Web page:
Egyptian photography artist Nermine Hammam (b. 1967) created her controversial
series, Escaton, between 2009 and 2013, to document changing social norms in an
increasingly conservative Egypt. Photographing holidaymakers on a beach in Egypt,
she depicts heavily veiled female bathers enjoying the sea alongside male companions.
Hammam sets these images against grainy black and white photographs taken of
her grandparents basking in European attire, on a similar beach, in a secular and
Westernized Egypt of the 1950s. As these disparate slices of time and place come
together, what emerges is a strong and unexpected record of sexual politics in modern
day Egypt, emphasized always by the sensuality of the water surrounding the figures
as a backdrop. Behind the stark differences in the outward aesthetics of dress, one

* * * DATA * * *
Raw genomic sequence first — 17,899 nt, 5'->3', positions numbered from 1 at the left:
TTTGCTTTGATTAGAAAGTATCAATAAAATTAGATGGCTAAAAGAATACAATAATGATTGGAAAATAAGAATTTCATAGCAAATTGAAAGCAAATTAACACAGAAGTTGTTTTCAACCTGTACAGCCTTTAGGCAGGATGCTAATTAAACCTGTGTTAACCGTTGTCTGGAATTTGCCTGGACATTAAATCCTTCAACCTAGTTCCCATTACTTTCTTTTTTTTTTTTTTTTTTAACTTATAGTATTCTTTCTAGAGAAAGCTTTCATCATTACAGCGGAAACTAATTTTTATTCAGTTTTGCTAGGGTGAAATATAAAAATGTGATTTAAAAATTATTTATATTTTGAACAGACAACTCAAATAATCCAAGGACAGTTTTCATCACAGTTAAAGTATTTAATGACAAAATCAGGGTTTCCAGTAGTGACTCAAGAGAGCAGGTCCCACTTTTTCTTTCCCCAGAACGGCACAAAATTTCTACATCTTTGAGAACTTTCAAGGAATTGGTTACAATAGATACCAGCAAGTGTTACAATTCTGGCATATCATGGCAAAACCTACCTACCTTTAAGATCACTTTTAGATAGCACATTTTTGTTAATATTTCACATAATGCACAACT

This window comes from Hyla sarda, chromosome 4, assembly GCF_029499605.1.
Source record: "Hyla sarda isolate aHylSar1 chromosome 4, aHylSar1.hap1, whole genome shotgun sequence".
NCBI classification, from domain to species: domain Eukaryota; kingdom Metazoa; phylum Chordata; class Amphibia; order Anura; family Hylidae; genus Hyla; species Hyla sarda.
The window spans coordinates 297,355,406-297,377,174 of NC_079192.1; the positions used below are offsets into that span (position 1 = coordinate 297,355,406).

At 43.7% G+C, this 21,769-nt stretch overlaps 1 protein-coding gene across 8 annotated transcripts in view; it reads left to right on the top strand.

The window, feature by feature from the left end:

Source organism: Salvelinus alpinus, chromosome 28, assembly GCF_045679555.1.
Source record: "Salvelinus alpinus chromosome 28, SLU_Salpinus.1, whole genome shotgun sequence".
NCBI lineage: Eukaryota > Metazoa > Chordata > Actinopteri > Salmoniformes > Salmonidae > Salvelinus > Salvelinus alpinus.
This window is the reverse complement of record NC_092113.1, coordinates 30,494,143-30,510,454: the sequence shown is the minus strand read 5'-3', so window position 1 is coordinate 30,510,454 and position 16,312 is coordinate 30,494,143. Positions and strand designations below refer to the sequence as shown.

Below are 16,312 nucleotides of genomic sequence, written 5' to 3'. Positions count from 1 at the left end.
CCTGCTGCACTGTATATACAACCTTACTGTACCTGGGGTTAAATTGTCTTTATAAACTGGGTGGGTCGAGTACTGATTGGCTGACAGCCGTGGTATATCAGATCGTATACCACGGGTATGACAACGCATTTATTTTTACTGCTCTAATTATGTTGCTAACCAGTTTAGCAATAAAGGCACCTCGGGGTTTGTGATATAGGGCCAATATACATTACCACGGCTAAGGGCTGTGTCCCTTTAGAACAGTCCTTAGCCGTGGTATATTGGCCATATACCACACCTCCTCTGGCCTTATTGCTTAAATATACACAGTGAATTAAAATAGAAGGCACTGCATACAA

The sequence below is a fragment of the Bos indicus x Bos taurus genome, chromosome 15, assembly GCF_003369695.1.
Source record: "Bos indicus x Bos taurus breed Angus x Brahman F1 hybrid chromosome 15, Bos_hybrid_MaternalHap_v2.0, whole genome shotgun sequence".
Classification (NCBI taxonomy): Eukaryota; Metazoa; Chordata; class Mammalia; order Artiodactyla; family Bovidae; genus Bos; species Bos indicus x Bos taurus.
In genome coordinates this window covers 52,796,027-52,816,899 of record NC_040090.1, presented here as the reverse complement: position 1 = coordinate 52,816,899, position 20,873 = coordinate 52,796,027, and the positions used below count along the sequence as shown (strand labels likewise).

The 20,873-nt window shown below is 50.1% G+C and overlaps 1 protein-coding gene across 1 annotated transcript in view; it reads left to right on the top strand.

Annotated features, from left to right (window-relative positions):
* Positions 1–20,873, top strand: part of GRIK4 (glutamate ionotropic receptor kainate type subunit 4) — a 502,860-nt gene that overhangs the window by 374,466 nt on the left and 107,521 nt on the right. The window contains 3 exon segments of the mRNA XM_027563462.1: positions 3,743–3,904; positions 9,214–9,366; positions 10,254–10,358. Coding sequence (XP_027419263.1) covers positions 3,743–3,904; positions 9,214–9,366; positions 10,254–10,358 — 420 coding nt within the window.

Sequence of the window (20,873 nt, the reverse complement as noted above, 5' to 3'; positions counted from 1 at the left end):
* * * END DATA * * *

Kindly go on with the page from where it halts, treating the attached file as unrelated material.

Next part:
becomes aware of a powerful repetition of poses across both sets of images. The central
space occupied by the woman remains unchanged despite society’s growing efforts to
veil and conceal her. Confident and self-possessed, the woman as wife and mother sits
at the heart of each family unit holding the viewer with her powerful gaze, admitting
us into her space. Men occupy the periphery of these images, leaning into the woman’s
space as footnotes to her central narrative. Unexpectedly, the camera reveals a
continuum of female strength across time.
Cotton, C. (2009). The photograph as contemporary art. London: Thames and Hudson.
Foucault, M. (2008). Of other spaces. In M. Dehaene & L. De Cauter (Eds.). Heterotopia and the city: Public space in a postcivil society (pp. 13-30). New York: Routledge.
Golia, M. (2010). Photography and Egypt. Chicago: University of Chicago Press.
Sontag, S. (1977). On photography. New York: Farrar, Straus, and Giroux.